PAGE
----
THE growing container trade and the increasing size of vessels have prompted recent investments in terminals and has also opened the door to various financing options available to ports looking to expand their facilities, according to associate at law firm Holman Fenwick Willan, Gudmund Bernitz.
The international law firm is advising both Investec Bank on the Petredec LPG terminal financing in Mauritius and COSCO Pacific Limited on its investment in the Piraeus Container Terminal, reports Port Strategy.
The Panama Canal's widening at both entrances will require a number of Atlantic ports to expand and modernise to accommodate larger vessels designed to transit the upgraded canal. While a number of greenfield terminals are under construction or planned to accommodate these new, larger ships, upgrades to existing terminals are also underway to allow larger ships to be handled.
The previously largest vessels will look to call at smaller, regional ports as larger terminals will increasingly accommodate only the largest vessels. These regional ports, which until now have handled 2,000 TEU-4,000 TEU vessels, will need to expand to accommodate 4,000 TEU-8,000 TEU ships.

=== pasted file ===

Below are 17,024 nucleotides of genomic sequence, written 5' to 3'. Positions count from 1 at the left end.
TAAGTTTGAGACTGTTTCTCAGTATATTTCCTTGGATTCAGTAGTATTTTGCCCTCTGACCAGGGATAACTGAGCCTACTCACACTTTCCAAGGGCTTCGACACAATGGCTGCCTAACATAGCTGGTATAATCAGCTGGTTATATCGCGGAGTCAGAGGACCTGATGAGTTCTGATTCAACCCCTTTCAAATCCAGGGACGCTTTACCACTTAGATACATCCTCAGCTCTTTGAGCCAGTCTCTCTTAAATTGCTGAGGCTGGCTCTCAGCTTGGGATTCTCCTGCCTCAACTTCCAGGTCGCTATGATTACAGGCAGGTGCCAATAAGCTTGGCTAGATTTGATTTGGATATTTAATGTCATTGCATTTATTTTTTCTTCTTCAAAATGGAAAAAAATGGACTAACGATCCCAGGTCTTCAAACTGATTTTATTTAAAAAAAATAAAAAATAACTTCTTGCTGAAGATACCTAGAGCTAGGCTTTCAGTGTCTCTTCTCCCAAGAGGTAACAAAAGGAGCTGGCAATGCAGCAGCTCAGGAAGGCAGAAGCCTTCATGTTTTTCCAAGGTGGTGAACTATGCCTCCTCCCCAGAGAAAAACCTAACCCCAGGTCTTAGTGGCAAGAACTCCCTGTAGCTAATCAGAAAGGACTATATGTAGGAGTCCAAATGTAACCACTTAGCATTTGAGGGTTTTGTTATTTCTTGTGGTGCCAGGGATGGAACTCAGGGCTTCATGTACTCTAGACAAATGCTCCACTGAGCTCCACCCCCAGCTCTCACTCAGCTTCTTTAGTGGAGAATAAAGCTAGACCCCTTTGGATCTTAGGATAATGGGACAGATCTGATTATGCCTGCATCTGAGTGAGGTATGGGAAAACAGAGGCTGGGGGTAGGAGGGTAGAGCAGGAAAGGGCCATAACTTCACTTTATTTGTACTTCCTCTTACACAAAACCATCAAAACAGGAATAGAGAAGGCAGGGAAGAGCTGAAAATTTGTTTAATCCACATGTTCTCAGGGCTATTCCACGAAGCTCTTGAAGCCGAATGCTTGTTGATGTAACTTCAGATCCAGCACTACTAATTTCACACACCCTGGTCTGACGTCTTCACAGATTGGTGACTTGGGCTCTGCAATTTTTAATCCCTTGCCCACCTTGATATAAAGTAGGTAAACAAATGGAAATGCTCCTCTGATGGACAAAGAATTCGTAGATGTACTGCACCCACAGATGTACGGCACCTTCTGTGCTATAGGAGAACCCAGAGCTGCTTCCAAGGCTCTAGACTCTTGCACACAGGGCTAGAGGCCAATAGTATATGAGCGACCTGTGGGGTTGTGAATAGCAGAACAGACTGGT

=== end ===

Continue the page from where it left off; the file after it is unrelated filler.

All these projects will require funding, according to Mr Bernitz, who pointed out that the European Investment Bank is providing a loan to Associated British Ports to deepen and widen channels and install larger cranes at the Port of Southampton.
European and other western banks have traditionally dominated ports and terminals finance. More recently, terminal owners have increasingly turned to additional forms of finance to fund projects. This is partly due to the lending capacity of a number of European banks becoming more constrained as a result of the credit crunch and the introduction of Basel III's capital ratio requirements.
With more limited bank liquidity, different forms of equity finance, including mergers and acquisitions, share issues and indirect investment have become more common in the market. Pension funds have also become involved in the sector, attracted by lower volatility and protection against inflation.
For example, GCT Global Container Terminals Inc, a wholly owned subsidiary of the Ontario Teachers' Pension Plan, operates four container terminals in New York, Vancouver, British Columbia and New Jersey.
State investment funds have also started investing heavily in terminal construction and expansion. China Investment Corporation and the Government of Singapore Investment Company both invested US$500 million in the construction of two LNG export terminals in Louisiana in 2013.
Source : HKSG.